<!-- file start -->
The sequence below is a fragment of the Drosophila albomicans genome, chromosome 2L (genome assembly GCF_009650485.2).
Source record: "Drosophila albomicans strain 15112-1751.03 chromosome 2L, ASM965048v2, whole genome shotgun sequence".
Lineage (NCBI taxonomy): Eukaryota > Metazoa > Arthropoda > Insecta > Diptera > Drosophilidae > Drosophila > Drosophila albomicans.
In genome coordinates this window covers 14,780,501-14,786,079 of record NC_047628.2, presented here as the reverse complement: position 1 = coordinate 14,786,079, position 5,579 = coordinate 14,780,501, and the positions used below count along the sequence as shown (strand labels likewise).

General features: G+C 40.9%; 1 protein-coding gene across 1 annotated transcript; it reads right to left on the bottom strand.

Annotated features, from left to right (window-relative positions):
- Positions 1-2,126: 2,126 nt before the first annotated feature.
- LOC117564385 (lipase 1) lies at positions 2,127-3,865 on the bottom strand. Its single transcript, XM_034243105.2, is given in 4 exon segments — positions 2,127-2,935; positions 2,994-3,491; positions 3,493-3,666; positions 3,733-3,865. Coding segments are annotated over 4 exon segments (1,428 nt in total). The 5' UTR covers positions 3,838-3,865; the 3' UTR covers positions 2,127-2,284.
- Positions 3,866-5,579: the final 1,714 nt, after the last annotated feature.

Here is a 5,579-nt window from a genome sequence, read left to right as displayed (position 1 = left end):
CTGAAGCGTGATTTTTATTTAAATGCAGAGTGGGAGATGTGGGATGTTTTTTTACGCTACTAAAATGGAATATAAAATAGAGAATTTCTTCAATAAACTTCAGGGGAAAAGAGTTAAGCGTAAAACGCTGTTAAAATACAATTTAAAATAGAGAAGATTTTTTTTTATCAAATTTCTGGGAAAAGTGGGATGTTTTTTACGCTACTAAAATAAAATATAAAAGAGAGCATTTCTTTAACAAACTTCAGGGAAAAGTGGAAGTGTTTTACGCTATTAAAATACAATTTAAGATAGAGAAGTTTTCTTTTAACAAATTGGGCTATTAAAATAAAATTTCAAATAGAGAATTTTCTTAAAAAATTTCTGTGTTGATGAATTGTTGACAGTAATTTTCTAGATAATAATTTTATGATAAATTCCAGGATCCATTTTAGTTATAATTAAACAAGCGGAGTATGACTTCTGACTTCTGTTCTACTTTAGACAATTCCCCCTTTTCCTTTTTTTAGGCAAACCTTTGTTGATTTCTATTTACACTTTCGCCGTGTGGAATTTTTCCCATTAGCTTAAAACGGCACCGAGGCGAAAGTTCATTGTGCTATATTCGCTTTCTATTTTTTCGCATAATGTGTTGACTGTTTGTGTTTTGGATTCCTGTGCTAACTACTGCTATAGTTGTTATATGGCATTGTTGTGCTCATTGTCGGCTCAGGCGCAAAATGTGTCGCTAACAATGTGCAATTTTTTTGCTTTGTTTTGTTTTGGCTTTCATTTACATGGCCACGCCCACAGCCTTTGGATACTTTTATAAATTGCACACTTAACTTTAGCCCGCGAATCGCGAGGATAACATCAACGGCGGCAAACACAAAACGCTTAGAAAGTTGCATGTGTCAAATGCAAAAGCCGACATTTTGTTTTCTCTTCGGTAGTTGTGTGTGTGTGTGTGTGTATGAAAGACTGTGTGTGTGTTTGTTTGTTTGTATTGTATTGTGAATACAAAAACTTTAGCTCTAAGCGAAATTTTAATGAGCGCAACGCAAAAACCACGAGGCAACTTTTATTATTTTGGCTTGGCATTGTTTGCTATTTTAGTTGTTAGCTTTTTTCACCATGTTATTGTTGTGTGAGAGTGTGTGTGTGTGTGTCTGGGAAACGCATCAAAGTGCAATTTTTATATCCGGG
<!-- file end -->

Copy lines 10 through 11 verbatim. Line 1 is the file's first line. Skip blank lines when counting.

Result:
Here is a 5,579-nt window from a genome sequence, read left to right as displayed (position 1 = left end):
CTGAAGCGTGATTTTTATTTAAATGCAGAGTGGGAGATGTGGGATGTTTTTTTACGCTACTAAAATGGAATATAAAATAGAGAATTTCTTCAATAAACTTCAGGGGAAAAGAGTTAAGCGTAAAACGCTGTTAAAATACAATTTAAAATAGAGAAGATTTTTTTTTATCAAATTTCTGGGAAAAGTGGGATGTTTTTTACGCTACTAAAATAAAATATAAAAGAGAGCATTTCTTTAACAAACTTCAGGGAAAAGTGGAAGTGTTTTACGCTATTAAAATACAATTTAAGATAGAGAAGTTTTCTTTTAACAAATTGGGCTATTAAAATAAAATTTCAAATAGAGAATTTTCTTAAAAAATTTCTGTGTTGATGAATTGTTGACAGTAATTTTCTAGATAATAATTTTATGATAAATTCCAGGATCCATTTTAGTTATAATTAAACAAGCGGAGTATGACTTCTGACTTCTGTTCTACTTTAGACAATTCCCCCTTTTCCTTTTTTTAGGCAAACCTTTGTTGATTTCTATTTACACTTTCGCCGTGTGGAATTTTTCCCATTAGCTTAAAACGGCACCGAGGCGAAAGTTCATTGTGCTATATTCGCTTTCTATTTTTTCGCATAATGTGTTGACTGTTTGTGTTTTGGATTCCTGTGCTAACTACTGCTATAGTTGTTATATGGCATTGTTGTGCTCATTGTCGGCTCAGGCGCAAAATGTGTCGCTAACAATGTGCAATTTTTTTGCTTTGTTTTGTTTTGGCTTTCATTTACATGGCCACGCCCACAGCCTTTGGATACTTTTATAAATTGCACACTTAACTTTAGCCCGCGAATCGCGAGGATAACATCAACGGCGGCAAACACAAAACGCTTAGAAAGTTGCATGTGTCAAATGCAAAAGCCGACATTTTGTTTTCTCTTCGGTAGTTGTGTGTGTGTGTGTGTGTATGAAAGACTGTGTGTGTGTTTGTTTGTTTGTATTGTATTGTGAATACAAAAACTTTAGCTCTAAGCGAAATTTTAATGAGCGCAACGCAAAAACCACGAGGCAACTTTTATTATTTTGGCTTGGCATTGTTTGCTATTTTAGTTGTTAGCTTTTTTCACCATGTTATTGTTGTGTGAGAGTGTGTGTGTGTGTGTCTGGGAAACGCATCAAAGTGCAATTTTTATATCCGGG